An early calculator designed by Charles Babbage and subsidized by the British government. Employing wheels and rods, which others had experimented with earlier, the project was started in 1821 but failed its test in 1833. Babbage then turned his attention to the Analytical Engine and completely abandoned the Difference Engine by 1842. Although never completed, it did improve the precision of Britain's machine-tool industry. In 1991, the National Museum of Science and Technology built a working model of the Difference Engine.
In 1879, Babbage's son reassembled a section of the Difference Engine from parts, and in 1995, Christie's auction in London auctioned off that section to the Power House Museum in Sydney for $282,000. The other known sections are owned by Harvard and Cambridge Universities. See Analytical Engine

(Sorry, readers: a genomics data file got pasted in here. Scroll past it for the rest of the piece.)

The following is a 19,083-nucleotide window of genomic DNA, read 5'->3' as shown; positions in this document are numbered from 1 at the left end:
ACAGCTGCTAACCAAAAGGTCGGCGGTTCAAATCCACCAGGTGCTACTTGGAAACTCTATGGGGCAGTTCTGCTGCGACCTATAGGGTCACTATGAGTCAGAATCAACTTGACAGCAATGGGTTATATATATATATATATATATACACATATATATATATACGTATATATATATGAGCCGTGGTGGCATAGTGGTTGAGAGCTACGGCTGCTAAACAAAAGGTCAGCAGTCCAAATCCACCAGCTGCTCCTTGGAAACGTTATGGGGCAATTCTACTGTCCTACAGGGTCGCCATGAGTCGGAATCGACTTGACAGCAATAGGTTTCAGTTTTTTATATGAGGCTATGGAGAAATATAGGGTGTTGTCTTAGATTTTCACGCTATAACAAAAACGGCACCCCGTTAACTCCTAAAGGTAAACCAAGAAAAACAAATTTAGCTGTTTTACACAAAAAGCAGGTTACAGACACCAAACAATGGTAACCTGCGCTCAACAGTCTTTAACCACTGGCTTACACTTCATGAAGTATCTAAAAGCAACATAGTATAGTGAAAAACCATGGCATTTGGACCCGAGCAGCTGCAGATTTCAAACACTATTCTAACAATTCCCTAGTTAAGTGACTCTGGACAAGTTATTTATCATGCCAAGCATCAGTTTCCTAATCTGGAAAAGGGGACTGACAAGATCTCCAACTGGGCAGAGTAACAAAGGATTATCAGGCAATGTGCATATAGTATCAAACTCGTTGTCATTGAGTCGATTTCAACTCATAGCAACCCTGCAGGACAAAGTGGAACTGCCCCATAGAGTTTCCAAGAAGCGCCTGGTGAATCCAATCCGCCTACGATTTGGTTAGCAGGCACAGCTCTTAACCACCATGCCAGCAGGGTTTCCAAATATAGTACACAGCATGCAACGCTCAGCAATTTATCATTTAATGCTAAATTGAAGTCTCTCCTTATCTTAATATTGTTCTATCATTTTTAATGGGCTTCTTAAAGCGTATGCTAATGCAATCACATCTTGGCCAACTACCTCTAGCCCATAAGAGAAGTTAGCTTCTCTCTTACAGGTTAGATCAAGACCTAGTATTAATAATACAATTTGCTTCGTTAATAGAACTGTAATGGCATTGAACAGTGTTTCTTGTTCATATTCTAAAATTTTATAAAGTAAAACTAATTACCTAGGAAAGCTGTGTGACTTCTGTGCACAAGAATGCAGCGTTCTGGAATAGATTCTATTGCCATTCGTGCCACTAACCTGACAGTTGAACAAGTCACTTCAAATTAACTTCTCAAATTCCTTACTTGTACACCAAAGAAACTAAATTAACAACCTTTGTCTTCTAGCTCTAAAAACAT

The Difference Engine
This impression from a woodcut was printed in 1853 showing a portion of the Difference Engine that was built in 1833. Babbage later turned his attention to the Analytical Engine. It, too, was never finished. (Image courtesy of Charles Babbage Institute, University of Minnesota, www.cbi.umn.edu)